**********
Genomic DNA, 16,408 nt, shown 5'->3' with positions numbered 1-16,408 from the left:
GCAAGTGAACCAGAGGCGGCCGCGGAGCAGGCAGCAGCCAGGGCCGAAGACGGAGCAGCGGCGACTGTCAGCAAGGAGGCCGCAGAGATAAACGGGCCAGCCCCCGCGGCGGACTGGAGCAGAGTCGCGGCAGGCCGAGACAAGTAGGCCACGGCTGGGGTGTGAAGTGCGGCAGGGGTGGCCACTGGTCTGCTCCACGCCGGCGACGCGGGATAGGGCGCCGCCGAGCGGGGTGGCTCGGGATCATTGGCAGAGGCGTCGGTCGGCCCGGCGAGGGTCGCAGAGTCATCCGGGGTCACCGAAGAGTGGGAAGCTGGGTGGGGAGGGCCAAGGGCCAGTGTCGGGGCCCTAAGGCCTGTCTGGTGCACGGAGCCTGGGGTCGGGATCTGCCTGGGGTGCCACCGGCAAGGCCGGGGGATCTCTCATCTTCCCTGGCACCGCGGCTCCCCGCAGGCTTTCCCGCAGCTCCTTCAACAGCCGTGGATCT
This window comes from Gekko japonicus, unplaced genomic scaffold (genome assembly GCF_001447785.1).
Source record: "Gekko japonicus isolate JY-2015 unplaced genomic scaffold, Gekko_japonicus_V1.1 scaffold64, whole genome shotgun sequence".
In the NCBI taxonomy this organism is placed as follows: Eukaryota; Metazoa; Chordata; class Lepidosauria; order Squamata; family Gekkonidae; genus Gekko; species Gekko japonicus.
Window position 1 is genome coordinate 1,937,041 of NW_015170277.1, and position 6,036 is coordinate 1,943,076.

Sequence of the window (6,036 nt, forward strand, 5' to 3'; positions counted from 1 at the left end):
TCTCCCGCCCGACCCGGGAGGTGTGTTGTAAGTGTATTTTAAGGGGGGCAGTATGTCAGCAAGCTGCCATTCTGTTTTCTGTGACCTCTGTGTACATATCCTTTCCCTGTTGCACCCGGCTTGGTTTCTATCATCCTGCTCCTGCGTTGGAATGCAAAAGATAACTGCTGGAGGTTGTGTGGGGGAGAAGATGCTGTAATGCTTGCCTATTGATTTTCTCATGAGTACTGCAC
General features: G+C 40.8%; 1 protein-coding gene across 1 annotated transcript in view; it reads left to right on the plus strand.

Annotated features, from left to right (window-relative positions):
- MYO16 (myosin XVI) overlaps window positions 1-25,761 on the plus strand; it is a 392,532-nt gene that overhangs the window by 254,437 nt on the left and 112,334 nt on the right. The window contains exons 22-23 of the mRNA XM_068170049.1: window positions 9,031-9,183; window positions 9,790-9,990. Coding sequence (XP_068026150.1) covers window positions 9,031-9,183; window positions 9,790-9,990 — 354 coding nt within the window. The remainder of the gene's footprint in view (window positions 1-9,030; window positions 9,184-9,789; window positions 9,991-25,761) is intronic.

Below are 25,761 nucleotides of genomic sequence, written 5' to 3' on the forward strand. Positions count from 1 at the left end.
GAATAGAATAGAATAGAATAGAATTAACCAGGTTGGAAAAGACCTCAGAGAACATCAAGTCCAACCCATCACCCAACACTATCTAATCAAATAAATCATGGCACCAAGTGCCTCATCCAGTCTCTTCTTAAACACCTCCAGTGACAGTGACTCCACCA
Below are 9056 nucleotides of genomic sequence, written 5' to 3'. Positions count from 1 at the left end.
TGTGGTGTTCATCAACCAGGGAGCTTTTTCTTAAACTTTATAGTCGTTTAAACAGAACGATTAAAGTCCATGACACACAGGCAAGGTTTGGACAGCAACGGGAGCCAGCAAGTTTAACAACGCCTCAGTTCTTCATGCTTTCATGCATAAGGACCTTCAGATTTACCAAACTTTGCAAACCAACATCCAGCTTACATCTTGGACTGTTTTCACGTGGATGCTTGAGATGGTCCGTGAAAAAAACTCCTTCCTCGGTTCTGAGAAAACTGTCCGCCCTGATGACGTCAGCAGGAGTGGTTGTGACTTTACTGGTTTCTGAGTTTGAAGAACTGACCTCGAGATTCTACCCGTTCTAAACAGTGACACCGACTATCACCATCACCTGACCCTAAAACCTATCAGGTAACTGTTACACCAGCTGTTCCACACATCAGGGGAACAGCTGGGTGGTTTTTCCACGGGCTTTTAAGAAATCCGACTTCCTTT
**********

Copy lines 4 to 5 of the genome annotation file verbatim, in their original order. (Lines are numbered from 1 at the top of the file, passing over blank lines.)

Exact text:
Source record: "Gekko japonicus isolate JY-2015 unplaced genomic scaffold, Gekko_japonicus_V1.1 scaffold64, whole genome shotgun sequence".
In the NCBI taxonomy this organism is placed as follows: Eukaryota; Metazoa; Chordata; class Lepidosauria; order Squamata; family Gekkonidae; genus Gekko; species Gekko japonicus.